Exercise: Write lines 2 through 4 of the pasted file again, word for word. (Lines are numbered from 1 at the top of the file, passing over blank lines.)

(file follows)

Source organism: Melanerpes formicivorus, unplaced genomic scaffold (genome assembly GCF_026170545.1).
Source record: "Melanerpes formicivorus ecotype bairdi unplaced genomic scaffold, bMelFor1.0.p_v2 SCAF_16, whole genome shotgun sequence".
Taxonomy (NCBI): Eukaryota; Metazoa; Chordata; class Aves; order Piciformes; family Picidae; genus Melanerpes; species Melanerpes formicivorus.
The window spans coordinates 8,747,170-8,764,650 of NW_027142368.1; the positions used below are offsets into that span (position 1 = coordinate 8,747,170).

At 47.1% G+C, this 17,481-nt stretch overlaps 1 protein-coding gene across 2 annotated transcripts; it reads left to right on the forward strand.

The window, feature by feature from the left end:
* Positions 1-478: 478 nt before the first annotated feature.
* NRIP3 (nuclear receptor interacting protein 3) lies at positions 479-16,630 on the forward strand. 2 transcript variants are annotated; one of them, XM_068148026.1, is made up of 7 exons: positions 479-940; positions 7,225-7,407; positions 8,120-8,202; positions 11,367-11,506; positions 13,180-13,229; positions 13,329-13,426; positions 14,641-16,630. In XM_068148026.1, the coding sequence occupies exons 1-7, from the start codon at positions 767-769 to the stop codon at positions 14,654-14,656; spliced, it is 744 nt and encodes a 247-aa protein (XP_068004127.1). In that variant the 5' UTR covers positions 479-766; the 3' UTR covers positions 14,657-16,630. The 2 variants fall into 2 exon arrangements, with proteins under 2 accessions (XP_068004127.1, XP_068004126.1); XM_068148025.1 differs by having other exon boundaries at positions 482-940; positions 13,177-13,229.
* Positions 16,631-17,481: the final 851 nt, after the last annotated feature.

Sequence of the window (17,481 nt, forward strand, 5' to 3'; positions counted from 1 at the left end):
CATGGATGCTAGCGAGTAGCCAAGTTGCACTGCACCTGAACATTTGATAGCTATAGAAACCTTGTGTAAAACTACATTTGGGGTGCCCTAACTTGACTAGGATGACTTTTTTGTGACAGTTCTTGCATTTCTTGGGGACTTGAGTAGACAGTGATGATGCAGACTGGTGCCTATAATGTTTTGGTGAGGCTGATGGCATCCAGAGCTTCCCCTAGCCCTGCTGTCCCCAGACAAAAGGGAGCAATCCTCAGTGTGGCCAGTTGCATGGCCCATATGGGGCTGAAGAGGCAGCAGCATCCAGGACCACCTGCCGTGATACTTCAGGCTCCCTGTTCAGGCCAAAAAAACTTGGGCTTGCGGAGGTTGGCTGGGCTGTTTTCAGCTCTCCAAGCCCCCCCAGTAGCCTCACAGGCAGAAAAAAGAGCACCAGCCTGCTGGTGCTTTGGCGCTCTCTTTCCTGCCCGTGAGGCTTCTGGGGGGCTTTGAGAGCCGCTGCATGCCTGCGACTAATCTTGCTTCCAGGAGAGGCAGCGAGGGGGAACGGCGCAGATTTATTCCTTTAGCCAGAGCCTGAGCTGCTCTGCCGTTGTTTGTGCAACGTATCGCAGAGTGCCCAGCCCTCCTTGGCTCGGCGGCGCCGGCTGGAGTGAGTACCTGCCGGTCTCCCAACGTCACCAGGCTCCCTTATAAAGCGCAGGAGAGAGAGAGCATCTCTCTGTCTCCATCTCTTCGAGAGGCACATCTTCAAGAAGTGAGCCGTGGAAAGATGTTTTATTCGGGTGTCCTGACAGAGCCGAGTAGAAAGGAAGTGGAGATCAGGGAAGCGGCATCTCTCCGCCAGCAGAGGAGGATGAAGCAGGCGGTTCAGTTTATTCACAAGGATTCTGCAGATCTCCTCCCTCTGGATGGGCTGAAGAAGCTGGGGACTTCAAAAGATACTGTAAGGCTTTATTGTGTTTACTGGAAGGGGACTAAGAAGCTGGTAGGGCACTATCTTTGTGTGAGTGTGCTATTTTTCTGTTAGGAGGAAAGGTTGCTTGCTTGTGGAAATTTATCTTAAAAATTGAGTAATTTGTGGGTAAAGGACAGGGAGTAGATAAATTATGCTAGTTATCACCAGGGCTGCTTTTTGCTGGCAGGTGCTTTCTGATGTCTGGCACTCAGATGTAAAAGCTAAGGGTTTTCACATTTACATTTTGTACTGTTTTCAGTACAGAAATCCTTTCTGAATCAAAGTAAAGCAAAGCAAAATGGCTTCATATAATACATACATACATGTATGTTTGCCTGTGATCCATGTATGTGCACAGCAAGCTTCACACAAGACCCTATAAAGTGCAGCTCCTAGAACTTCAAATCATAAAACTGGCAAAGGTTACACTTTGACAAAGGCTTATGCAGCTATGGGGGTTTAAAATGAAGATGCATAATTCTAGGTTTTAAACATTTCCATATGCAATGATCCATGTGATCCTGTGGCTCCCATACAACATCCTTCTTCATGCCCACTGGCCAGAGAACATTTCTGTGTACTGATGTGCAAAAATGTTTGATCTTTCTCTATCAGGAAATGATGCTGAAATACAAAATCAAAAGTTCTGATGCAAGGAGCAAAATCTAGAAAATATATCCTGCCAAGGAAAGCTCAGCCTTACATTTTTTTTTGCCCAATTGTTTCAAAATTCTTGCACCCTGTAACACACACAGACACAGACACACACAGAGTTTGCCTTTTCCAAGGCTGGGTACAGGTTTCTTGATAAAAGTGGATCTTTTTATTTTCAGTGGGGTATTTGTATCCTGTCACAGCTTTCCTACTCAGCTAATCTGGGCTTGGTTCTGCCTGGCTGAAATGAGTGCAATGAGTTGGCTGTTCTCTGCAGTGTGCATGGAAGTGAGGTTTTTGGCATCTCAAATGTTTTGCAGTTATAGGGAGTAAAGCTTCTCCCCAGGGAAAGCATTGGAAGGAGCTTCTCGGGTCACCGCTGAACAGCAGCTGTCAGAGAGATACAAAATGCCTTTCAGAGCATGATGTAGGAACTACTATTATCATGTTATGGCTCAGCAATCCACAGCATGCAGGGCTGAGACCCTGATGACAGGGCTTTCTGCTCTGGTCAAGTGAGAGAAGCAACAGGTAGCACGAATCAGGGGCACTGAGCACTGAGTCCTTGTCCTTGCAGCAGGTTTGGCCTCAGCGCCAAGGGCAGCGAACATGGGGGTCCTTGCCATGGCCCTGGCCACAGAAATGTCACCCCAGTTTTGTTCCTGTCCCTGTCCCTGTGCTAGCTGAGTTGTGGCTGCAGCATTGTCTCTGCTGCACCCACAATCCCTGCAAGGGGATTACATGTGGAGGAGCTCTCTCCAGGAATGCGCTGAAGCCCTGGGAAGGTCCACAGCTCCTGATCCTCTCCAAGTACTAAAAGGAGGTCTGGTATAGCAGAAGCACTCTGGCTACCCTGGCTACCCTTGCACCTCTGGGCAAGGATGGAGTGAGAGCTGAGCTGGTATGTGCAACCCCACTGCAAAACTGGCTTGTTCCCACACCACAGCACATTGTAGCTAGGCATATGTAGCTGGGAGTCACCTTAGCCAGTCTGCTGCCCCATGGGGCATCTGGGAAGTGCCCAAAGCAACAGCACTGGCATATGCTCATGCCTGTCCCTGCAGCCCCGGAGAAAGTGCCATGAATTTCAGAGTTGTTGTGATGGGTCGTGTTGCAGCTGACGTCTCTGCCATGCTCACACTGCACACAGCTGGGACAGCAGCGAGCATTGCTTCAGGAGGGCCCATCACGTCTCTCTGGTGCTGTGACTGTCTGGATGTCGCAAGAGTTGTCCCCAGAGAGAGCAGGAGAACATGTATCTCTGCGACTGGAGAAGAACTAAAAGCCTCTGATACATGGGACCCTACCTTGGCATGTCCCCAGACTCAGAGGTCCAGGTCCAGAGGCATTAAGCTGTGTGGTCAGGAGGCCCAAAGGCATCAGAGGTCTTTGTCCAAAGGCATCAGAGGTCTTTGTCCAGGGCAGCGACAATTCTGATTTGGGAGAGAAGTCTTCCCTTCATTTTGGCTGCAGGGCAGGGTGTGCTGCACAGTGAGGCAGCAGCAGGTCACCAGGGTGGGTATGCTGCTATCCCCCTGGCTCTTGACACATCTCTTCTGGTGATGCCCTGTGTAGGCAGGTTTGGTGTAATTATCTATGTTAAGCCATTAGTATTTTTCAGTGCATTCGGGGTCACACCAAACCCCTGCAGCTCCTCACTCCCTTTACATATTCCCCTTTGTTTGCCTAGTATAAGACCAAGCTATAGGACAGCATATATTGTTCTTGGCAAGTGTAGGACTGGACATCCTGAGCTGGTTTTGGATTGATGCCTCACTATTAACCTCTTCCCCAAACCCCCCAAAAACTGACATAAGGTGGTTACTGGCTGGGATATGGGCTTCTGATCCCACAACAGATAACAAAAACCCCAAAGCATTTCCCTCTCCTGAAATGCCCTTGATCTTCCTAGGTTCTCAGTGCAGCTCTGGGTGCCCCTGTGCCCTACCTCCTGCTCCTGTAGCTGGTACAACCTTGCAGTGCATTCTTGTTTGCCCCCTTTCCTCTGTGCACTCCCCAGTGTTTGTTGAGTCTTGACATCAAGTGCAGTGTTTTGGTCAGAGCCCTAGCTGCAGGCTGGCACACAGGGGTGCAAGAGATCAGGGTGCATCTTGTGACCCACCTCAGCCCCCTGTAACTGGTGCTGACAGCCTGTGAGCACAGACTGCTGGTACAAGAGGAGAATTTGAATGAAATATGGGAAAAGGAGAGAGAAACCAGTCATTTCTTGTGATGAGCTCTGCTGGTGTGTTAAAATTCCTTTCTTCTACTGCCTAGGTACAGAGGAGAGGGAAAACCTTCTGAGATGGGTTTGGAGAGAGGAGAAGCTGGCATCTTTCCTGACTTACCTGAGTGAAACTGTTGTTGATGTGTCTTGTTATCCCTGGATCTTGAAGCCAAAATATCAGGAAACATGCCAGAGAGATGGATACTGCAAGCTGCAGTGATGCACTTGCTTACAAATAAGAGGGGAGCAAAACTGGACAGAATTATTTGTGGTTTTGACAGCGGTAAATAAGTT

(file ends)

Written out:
Source record: "Melanerpes formicivorus ecotype bairdi unplaced genomic scaffold, bMelFor1.0.p_v2 SCAF_16, whole genome shotgun sequence".
Taxonomy (NCBI): Eukaryota; Metazoa; Chordata; class Aves; order Piciformes; family Picidae; genus Melanerpes; species Melanerpes formicivorus.
The window spans coordinates 8,747,170-8,764,650 of NW_027142368.1; the positions used below are offsets into that span (position 1 = coordinate 8,747,170).